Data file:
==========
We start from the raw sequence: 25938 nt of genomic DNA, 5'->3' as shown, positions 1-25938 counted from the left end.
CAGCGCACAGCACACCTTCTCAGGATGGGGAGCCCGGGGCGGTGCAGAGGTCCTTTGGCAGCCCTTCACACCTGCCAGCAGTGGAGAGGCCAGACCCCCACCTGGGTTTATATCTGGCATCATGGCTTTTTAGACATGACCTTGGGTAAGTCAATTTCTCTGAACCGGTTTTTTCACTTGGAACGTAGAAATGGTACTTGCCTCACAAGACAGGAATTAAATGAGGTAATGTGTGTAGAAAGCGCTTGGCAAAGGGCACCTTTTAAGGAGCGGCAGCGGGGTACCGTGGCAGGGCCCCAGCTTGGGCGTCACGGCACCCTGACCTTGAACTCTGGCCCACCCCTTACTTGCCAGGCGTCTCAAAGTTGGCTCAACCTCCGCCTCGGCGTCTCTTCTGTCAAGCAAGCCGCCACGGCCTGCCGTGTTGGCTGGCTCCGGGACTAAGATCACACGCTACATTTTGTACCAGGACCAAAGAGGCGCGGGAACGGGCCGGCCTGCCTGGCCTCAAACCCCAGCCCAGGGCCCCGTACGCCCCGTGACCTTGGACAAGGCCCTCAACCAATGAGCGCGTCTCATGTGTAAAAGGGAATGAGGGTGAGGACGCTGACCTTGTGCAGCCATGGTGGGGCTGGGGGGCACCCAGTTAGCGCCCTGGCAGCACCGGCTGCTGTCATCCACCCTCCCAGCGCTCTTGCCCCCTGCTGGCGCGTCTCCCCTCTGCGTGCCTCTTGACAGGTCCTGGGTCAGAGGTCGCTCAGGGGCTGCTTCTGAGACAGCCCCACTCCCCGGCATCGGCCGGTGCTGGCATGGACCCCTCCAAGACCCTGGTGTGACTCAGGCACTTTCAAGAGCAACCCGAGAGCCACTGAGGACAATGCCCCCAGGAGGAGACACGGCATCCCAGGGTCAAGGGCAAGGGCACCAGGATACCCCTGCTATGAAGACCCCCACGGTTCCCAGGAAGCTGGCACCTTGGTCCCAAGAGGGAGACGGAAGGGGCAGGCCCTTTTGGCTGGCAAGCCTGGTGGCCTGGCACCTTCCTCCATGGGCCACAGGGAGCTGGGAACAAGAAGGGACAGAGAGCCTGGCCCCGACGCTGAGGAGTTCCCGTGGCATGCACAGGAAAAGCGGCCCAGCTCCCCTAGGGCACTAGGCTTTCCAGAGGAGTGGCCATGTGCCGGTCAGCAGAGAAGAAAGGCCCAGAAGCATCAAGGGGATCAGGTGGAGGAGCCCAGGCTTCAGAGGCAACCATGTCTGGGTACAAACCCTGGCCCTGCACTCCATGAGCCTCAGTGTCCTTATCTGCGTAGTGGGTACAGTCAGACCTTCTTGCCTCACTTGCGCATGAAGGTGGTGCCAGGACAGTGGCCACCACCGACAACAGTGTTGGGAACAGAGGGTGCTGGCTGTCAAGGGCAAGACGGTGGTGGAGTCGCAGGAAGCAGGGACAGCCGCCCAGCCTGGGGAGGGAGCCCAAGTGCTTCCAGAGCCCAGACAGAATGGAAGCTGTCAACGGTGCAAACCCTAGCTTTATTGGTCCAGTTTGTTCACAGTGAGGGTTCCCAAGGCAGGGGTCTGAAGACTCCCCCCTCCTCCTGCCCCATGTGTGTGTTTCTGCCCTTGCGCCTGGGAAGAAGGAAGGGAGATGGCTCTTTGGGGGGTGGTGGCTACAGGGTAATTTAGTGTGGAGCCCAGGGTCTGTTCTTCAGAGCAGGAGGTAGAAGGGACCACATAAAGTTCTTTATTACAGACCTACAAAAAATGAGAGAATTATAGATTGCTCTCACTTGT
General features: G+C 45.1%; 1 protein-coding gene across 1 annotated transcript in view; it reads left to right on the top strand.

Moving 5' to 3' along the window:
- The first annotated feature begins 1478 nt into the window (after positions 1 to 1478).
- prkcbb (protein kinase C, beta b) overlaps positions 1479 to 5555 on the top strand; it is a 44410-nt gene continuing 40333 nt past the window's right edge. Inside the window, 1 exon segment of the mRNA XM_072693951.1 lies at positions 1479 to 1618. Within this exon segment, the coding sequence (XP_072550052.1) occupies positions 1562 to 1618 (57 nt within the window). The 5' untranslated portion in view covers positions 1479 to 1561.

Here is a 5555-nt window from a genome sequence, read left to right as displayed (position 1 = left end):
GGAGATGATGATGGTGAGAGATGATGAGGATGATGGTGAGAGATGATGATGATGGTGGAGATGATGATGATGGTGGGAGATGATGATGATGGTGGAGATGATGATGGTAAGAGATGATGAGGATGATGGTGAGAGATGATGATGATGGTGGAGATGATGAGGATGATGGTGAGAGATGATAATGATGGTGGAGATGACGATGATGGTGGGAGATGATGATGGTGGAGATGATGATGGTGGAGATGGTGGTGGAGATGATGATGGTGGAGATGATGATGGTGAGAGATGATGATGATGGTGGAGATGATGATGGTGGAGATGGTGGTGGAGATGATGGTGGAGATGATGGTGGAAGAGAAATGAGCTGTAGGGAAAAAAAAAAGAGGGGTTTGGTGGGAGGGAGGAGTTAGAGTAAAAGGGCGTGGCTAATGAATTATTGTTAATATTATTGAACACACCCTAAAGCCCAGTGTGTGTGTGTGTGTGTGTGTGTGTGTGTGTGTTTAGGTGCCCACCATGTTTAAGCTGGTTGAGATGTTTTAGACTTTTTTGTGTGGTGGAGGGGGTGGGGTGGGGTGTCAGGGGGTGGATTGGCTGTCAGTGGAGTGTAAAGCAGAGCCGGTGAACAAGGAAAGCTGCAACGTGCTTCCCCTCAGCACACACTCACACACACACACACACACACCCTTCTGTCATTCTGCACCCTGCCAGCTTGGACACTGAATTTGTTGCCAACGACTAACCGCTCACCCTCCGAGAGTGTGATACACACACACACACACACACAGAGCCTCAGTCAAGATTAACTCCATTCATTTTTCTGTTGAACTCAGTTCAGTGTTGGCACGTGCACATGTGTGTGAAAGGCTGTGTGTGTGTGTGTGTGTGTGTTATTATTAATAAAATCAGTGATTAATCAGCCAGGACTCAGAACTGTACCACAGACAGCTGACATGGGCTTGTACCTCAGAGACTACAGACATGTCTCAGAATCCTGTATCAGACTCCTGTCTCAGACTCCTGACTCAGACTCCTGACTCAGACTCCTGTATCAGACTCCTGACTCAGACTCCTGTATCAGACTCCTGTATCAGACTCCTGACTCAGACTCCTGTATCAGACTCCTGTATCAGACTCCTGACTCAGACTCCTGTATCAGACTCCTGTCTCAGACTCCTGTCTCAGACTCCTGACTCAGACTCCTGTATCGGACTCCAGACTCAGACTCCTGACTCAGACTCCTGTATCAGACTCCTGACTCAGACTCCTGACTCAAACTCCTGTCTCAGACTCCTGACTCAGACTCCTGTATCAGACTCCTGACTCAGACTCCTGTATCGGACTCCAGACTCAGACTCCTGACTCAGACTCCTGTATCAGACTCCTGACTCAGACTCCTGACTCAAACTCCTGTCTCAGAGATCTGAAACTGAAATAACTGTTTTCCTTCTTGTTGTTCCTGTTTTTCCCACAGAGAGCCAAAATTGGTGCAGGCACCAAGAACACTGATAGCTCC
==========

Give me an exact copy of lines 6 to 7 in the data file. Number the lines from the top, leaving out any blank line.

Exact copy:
- prkcbb (protein kinase C, beta b) overlaps positions 1479 to 5555 on the top strand; it is a 44410-nt gene continuing 40333 nt past the window's right edge. Inside the window, 1 exon segment of the mRNA XM_072693951.1 lies at positions 1479 to 1618. Within this exon segment, the coding sequence (XP_072550052.1) occupies positions 1562 to 1618 (57 nt within the window). The 5' untranslated portion in view covers positions 1479 to 1561.

Here is a 5555-nt window from a genome sequence, read left to right as displayed (position 1 = left end):